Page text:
New York is such a big city that there is probably less of a wine culture than maybe like in San Francisco because of its proximity to Napa and even Oregon. It is tied to local wines that are grown there; people are more aware and prideful of it. There is less of a singular culture here in New York. Some people are wine-obsessed, some buy real expensive wines, some collect, some have no clue; there is less of a collective knowledge here. So people in New York, who do know wine, are certainly very knowledgeable about Oregon wines. I am a Burgundy guy, so if I am going to drink an American one, I would typically order an Oregon Pinot.

Which of the latest food trends do you love?

I enjoy the democracy of dining out these days in America; there really are great restaurants all over the map right now. It used to be New York and San Francisco and a few other cities, and now you can be anywhere in America and find a really good meal by a really inventive, well-trained chef sourcing great ingredients. It is no longer the domain of white tablecloths and French service. I love the fact that I can walk into a place with no tablecloths and loud rock music blaring, and sit down at a picnic table and eat phenomenal crudo and Wagyu beef. It’s the mix of high and low, the lack of pretense and just the accessibility of quality ingredients and quality food these days that is awesome.

Which food trend do you wish would go away?

The foraging thing is really tough. It’s done well by a precious few. Just because something is unusual or locally sourced that you found out on a hike doesn’t mean it tastes good. Interesting doesn’t always translate to delicious.

As the former editor of GQ, how does food relate to fashion?

As I have said before, there are only two things you have to do every day: get dressed and eat. Both are very essential to your life and who you are. And I try to do both pretty well. It makes life much more enjoyable.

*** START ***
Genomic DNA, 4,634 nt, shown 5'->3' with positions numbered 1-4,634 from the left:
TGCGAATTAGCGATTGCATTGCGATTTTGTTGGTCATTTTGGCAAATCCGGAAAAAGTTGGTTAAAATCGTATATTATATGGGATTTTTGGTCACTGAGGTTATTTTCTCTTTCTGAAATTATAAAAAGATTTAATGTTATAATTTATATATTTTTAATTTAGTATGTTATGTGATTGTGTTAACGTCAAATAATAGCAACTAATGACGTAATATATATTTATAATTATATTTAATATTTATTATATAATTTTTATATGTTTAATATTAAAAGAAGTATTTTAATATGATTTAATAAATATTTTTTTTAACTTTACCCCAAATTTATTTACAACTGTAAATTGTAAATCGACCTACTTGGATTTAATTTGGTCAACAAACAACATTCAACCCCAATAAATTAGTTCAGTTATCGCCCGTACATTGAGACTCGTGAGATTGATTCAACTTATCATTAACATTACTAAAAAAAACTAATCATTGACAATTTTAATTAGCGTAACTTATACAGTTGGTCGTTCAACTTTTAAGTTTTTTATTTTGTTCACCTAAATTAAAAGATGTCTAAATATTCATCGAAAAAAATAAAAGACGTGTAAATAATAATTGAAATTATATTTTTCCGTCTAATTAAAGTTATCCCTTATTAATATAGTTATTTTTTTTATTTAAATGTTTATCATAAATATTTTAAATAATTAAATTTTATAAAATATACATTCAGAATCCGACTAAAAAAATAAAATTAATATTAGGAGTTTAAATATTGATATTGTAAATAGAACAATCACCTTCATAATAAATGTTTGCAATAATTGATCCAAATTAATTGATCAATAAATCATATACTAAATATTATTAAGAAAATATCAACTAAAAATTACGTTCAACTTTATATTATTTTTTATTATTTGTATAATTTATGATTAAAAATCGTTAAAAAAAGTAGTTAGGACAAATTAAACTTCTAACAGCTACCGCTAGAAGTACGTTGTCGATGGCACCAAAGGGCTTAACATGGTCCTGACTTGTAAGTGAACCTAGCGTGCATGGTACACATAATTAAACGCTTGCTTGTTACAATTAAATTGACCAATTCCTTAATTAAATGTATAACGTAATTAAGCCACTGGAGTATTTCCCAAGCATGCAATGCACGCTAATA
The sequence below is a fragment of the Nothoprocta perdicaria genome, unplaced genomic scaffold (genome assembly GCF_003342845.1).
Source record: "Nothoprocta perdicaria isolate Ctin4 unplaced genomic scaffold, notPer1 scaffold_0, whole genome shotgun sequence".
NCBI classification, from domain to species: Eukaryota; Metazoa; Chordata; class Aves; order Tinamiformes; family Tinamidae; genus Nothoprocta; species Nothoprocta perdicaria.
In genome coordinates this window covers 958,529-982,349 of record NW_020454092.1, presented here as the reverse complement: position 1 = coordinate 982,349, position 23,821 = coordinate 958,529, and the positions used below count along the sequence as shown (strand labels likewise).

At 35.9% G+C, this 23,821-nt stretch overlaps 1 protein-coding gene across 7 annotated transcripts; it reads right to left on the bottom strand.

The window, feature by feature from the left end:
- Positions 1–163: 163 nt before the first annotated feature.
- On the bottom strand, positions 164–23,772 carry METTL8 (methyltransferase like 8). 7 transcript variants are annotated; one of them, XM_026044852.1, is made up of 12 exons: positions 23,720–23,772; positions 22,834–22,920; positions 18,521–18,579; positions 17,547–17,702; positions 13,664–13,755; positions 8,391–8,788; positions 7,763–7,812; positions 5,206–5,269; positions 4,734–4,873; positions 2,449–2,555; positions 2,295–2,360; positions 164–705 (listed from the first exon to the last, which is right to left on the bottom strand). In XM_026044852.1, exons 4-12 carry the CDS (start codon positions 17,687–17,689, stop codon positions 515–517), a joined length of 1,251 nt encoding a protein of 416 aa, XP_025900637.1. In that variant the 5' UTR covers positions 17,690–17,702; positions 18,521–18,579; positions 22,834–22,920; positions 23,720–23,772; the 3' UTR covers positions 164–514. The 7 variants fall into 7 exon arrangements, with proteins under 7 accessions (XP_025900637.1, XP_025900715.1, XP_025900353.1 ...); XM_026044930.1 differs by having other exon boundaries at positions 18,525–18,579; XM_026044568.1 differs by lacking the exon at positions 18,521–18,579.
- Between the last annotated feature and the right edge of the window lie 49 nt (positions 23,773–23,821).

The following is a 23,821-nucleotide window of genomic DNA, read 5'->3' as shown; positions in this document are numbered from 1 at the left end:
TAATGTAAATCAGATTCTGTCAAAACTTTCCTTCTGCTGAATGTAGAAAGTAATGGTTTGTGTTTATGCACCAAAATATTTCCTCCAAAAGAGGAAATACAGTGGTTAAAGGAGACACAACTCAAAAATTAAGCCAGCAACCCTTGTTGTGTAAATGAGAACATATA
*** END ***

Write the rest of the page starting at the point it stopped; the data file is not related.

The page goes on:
In your opinion, what makes Portland a unique food town?

When I went there a few years ago for the first Feast Portland, I was surprised at the consistent quality and number of restaurants in a city of that size. There are so many good restaurants that serve great food, have a great look, and are just cool and delicious, and affordable — at least for those of us coming from New York City. That says a lot about the people of Portland and their ability to recognize and demand good food, wine, coffee and all that stuff. You can’t have great restaurants without great clientele. There has to be a demand and an appreciation for it. And [Portland restaurants] do it without a lot of attitude and highfalutin nonsense.

If you owned a restaurant, what would you serve and what kind of a wine list would you procure?

Well, I wouldn’t serve wine. I’ve thought a lot about this. It would be a sandwich shop — I love sandwiches; a well-made sandwich is kind of the best thing ever. You are going to walk in, and it’s going to smell amazing because we’re going to have fresh-roasted ham and turkey, and short ribs and brisket. These amazing, slow-roasted, beautiful meats will sit on these big cutting boards, carved to order. We will offer different breads and homemade slaws, obviously Hellman’s mayonnaise, Utz potato chips — no French fries — little pickled things, Budweiser in a can, Coca-Cola in glass bottles. It’s going to be awesome.